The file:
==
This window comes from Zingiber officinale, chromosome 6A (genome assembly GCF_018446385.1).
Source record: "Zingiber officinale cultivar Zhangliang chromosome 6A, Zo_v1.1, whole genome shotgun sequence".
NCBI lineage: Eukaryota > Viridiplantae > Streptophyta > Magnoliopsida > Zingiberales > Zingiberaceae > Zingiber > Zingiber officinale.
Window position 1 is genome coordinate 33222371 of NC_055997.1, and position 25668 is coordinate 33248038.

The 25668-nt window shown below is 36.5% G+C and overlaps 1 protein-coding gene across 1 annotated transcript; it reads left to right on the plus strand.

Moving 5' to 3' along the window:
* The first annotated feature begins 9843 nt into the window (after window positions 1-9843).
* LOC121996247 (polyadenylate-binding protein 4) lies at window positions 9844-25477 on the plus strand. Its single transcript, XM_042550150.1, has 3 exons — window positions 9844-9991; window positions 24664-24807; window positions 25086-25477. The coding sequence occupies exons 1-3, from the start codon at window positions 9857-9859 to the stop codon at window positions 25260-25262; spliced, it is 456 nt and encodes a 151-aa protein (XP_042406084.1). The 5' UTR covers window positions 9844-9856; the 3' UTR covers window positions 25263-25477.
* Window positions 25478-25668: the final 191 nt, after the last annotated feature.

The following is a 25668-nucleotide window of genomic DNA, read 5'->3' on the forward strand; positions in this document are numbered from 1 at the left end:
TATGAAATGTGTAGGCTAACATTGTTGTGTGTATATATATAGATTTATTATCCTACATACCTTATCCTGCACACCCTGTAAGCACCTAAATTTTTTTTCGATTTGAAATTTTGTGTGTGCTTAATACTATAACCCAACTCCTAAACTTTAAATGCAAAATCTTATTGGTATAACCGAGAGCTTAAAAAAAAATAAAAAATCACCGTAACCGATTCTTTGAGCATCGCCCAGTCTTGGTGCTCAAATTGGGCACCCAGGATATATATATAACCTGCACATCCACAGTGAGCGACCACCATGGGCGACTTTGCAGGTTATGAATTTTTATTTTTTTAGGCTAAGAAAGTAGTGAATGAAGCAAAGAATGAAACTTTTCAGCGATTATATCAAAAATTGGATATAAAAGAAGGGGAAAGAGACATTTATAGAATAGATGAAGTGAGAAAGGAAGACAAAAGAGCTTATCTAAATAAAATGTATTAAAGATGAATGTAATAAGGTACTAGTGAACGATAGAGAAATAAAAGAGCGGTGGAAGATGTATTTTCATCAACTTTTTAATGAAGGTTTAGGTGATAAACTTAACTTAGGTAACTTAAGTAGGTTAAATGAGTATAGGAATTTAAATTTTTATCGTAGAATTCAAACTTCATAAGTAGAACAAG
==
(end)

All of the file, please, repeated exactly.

This window comes from Zingiber officinale, chromosome 6A (genome assembly GCF_018446385.1).
Source record: "Zingiber officinale cultivar Zhangliang chromosome 6A, Zo_v1.1, whole genome shotgun sequence".
NCBI lineage: Eukaryota > Viridiplantae > Streptophyta > Magnoliopsida > Zingiberales > Zingiberaceae > Zingiber > Zingiber officinale.
Window position 1 is genome coordinate 33222371 of NC_055997.1, and position 25668 is coordinate 33248038.

The 25668-nt window shown below is 36.5% G+C and overlaps 1 protein-coding gene across 1 annotated transcript; it reads left to right on the plus strand.

Moving 5' to 3' along the window:
* The first annotated feature begins 9843 nt into the window (after window positions 1-9843).
* LOC121996247 (polyadenylate-binding protein 4) lies at window positions 9844-25477 on the plus strand. Its single transcript, XM_042550150.1, has 3 exons — window positions 9844-9991; window positions 24664-24807; window positions 25086-25477. The coding sequence occupies exons 1-3, from the start codon at window positions 9857-9859 to the stop codon at window positions 25260-25262; spliced, it is 456 nt and encodes a 151-aa protein (XP_042406084.1). The 5' UTR covers window positions 9844-9856; the 3' UTR covers window positions 25263-25477.
* Window positions 25478-25668: the final 191 nt, after the last annotated feature.

The following is a 25668-nucleotide window of genomic DNA, read 5'->3' on the forward strand; positions in this document are numbered from 1 at the left end:
TATGAAATGTGTAGGCTAACATTGTTGTGTGTATATATATAGATTTATTATCCTACATACCTTATCCTGCACACCCTGTAAGCACCTAAATTTTTTTTCGATTTGAAATTTTGTGTGTGCTTAATACTATAACCCAACTCCTAAACTTTAAATGCAAAATCTTATTGGTATAACCGAGAGCTTAAAAAAAAATAAAAAATCACCGTAACCGATTCTTTGAGCATCGCCCAGTCTTGGTGCTCAAATTGGGCACCCAGGATATATATATAACCTGCACATCCACAGTGAGCGACCACCATGGGCGACTTTGCAGGTTATGAATTTTTATTTTTTTAGGCTAAGAAAGTAGTGAATGAAGCAAAGAATGAAACTTTTCAGCGATTATATCAAAAATTGGATATAAAAGAAGGGGAAAGAGACATTTATAGAATAGATGAAGTGAGAAAGGAAGACAAAAGAGCTTATCTAAATAAAATGTATTAAAGATGAATGTAATAAGGTACTAGTGAACGATAGAGAAATAAAAGAGCGGTGGAAGATGTATTTTCATCAACTTTTTAATGAAGGTTTAGGTGATAAACTTAACTTAGGTAACTTAAGTAGGTTAAATGAGTATAGGAATTTAAATTTTTATCGTAGAATTCAAACTTCATAAGTAGAACAAG